The Mississippi Delta was once an unbroken landscape of bottomland forests, swamps, bayous and rivers teeming with life. Delta forests blanketed 24 million acres—the largest expanse of forested wetlands in North America. In the last two centuries, the river valley’s fertile soils have been transformed into fields of cotton, rice and soybeans, and its rivers harnessed for flood control, irrigation and navigation. Today fewer than five million forested acres remain, mostly in small, degraded patches. But there is a place that exists much as it did centuries ago. Lining the Cache, Arkansas and White rivers and Bayou DeView in eastern Arkansas, the Big Woods, at 550,000 acres, is the largest corridor of bottomland hardwood forest remaining in the Delta outside of Louisiana’s Atchafalaya River.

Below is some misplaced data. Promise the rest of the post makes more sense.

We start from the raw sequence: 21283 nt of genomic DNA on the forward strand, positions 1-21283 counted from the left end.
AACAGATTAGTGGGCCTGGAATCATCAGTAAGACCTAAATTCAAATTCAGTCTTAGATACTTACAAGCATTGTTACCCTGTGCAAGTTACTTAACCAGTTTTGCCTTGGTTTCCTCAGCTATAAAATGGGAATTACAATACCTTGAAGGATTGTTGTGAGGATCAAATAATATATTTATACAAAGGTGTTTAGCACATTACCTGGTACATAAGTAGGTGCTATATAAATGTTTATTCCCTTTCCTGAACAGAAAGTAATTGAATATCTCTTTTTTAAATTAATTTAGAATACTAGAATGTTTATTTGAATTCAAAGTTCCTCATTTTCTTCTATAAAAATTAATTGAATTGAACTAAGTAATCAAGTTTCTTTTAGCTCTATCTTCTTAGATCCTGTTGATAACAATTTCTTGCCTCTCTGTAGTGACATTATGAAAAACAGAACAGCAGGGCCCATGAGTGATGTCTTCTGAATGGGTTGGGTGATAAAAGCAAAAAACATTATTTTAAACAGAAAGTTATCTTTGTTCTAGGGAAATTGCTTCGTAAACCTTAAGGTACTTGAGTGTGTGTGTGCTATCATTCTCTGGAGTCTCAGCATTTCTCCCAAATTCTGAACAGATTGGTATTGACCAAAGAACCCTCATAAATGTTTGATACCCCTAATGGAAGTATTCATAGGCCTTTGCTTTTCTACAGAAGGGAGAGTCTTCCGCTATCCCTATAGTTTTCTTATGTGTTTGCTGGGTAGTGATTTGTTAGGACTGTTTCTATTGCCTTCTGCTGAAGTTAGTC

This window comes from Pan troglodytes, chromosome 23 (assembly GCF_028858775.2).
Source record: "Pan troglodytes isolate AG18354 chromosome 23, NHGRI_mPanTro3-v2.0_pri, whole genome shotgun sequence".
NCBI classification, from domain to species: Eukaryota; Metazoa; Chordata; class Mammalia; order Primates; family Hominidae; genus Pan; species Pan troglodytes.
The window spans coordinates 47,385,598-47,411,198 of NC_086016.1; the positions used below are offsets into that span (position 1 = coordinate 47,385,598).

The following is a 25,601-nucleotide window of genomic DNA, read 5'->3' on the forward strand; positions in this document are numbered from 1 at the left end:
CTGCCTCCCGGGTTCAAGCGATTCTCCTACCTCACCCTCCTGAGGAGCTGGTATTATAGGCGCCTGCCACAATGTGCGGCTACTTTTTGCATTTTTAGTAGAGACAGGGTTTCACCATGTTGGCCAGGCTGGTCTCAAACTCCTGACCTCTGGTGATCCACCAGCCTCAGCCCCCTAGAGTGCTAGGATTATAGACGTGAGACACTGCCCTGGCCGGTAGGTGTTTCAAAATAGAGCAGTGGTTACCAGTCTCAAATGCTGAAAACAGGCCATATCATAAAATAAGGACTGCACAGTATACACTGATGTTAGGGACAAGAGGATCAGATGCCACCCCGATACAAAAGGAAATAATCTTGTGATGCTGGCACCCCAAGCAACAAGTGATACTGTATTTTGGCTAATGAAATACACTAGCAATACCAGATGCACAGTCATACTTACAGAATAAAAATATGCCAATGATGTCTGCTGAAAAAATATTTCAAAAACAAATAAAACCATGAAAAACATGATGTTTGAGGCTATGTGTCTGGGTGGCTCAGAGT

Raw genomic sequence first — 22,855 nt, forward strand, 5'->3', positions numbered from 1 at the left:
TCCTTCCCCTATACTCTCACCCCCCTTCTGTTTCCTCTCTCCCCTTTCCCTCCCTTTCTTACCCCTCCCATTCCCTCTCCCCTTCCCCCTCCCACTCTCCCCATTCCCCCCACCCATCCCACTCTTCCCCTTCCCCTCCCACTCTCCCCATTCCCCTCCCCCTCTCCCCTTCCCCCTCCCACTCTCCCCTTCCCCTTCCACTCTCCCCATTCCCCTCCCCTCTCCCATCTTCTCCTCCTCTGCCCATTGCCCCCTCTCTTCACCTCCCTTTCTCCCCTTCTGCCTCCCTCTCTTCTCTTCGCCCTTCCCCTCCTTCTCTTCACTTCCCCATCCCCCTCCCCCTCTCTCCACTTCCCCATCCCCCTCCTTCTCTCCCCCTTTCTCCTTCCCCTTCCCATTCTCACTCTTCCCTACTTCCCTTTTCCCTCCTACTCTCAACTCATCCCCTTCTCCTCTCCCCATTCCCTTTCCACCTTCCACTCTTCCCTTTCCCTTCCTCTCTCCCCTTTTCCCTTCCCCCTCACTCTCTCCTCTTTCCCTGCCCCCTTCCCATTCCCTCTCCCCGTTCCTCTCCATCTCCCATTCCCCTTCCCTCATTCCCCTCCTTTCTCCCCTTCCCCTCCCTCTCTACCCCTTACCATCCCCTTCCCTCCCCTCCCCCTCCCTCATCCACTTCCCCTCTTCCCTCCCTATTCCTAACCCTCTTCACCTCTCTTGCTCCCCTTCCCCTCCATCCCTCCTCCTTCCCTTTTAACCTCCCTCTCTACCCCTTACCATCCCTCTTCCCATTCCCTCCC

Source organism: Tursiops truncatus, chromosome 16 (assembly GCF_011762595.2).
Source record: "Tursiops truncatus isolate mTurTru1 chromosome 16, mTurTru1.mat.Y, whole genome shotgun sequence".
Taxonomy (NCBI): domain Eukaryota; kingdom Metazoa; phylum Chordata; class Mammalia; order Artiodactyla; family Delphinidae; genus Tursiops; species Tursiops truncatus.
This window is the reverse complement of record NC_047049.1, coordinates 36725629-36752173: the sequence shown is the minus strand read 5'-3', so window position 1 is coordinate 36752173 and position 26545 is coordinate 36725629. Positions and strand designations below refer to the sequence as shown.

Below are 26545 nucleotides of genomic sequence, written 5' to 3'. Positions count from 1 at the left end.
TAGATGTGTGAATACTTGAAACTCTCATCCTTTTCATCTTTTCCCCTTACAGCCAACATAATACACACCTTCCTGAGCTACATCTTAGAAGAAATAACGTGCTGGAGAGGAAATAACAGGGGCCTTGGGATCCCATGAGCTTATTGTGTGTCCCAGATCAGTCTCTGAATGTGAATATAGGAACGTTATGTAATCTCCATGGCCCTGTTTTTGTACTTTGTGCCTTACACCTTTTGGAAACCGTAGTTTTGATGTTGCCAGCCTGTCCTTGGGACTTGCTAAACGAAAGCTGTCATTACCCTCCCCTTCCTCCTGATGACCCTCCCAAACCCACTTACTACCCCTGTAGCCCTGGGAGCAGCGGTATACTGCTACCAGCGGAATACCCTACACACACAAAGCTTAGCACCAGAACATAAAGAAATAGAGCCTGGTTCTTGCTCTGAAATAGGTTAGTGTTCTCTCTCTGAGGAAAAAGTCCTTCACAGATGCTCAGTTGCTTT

The plant and animal communities in the Big Woods are among the most biologically diverse and productive in the world. The area is made up of more than 70 distinct natural plant communities, and its rivers are home to fully 80 percent of the fish species in the entire Delta. Here one can find towering cypress trees that have been growing since long before Columbus landed in the New World. Black bears still roam free, and because forests have declined so severely elsewhere, a block of this size is critically important to the area’s 265 bird species, including resident and migratory songbirds, raptors and waterfowl.
The Big Woods is not an untouched nature reserve; it is a working forest and river system that has tremendous ecological, economic and cultural value. The challenge lies in finding the balance between human and ecosystem needs so that both can be sustained over the long term.